With concern rising around our nation’s obesity epidemic, experts are frantically trying to determine what the specific causes are, and more importantly, what the solution is. Among a number of experts is Dr. Robert Lustig, the man who’s become the face of the ‘sugar is toxic’ movement.
Lustig, a pediatric endocrinologist at the University of California, gained notoriety after posting his lecture titled ‘Sugar: The Bitter Truth‘ on YouTube in 2009, which has since gained more than 2.3 million hits.
Lustig believes sugar is the major cause of most of the health-related diseases Americans are facing today, including obesity and type 2 diabetes. And he thinks that 75% of these diseases are preventable if we’d just cut back on our sugar consumption.
According to a recent CNN report, the average American teenager consumes about 4 pounds of sugar a week – which translates to 200 pounds a year. And based on the figures of our nation’s health as a whole, the average adult isn’t far behind.
When Dr. Sanjay Gupta asked Dr. Lustig if sugar is just empty calories or if it’s more than that, Lustig responded saying everyone thinks obesity is caused by eating too much and exercising too little. But he disagrees, saying obesity is a marker for metabolic disfunction. And if you look at what we’re eating in America, it’s not any more fat – it’s sugar.
According to Dr. Gupta, our nation’s sugar consumption has gone up 6-fold in the last century. And the question is now becoming, can our liver handle it? Dr. Lustig says no, arguing each of us has a personal sugar threshold beyond which we shouldn’t go over. People who exercise a lot, including elite athletes, he says, can take in all the sugar they want and it doesn’t matter. But the problem is if you’re not an elite athlete and you’re sedentary, you can’t handle that much sugar.
Exactly what happens when we eat too much sugar too quickly for our liver to process? According to Lustig it builds up liver fat that contributes to insulin resistance. It also ends up causing changes in our arteries and makes them less flexible and less stretchy, which contributes to heart disease.
Dr. Lustig truly does believe that sugar is toxic, but maybe not the kind of toxic that we think about. He explains that there’s three different levels of toxins: One which can kill almost instantly, such as cyanide; another that becomes toxic at a slightly higher dose, such as arsenic; and the last type, which takes higher doses over time to become toxic, such as vitamin A – which in low doses is fine, but too much becomes toxic. This, he likens to sugar.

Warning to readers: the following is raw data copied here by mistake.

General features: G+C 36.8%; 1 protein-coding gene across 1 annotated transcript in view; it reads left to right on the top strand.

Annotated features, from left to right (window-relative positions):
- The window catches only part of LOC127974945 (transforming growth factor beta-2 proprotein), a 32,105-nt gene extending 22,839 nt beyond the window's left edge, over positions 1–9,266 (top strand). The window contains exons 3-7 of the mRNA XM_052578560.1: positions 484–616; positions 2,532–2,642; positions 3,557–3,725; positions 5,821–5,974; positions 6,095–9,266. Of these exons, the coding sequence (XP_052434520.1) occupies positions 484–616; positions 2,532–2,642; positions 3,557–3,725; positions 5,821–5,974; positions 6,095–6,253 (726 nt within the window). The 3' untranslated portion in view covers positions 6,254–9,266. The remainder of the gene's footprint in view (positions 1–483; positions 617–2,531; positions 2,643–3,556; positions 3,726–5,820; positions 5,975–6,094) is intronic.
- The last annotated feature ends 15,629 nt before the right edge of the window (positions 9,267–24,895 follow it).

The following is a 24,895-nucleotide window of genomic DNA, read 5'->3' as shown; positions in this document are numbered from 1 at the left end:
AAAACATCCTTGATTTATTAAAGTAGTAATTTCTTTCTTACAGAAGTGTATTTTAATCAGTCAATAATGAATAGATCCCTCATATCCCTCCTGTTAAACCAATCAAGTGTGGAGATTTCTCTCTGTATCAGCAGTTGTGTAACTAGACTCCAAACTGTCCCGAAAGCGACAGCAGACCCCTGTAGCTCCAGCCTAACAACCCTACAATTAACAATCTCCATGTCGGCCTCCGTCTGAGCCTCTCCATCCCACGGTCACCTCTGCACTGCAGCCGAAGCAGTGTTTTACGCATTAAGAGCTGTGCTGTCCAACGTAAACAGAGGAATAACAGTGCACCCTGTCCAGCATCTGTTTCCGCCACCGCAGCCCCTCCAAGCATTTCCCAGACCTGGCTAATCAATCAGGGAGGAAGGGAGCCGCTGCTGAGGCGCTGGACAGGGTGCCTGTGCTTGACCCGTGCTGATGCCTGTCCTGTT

Lustig believes the problem with sugar is that we don’t know what that threshold is because the USDA has never set that threshold. Dr. Lustig himself has made changes in his own household to keep added sugar to a minimum. On weekdays, he says, their dessert consists of fruit. And on Saturdays and Sundays, they can have a scoop of ice cream if they’d like.
So, he argues the solution isn’t completely cutting sugar out of our diets, but rather having it as an occasional treat instead of an everyday indulgence.
Is Soda the Problem?
One of these ‘everyday indulgences’ some experts say we should remove from our diets is soda and other sugary beverages – including fruit juice, sports drinks, and flavored milks, etc.
More recently soft drinks and other sugary beverages have become the target suspect in the obesity epidemic, specifically when it comes to children. According to studies, children are consuming some 300 calories per day or more from sugary beverages alone. And the reason these beverages are being singled out is that it’s easier to cut them out than force children to complete two hours of moderate activity to burn off the extra calories.
However, the soft drink industry feels it’s being singled out, arguing that although soda consumption has declined, obesity has still increased. For this reason, they believe sugar alone can’t be the sole cause of obesity.
DietsInReview.com’s Registered Dietitian, Mary Hartley, RD, also says that sugar and sugary foods are not the sole cause of obesity.
“Obesity is caused by a complex mix of environmental and genetic factors. But with that said, there is no need to drink soda, as anyone with the faintest idea of nutrition should know,” she says. “Since soda is a luxury item without nutritional value, it could be taxed. A soda tax of a few pennies would not significantly reduce obesity, but it would generate significant revenue to pay for some of the problems obesity causes and to fund public education to address the obesity crisis.”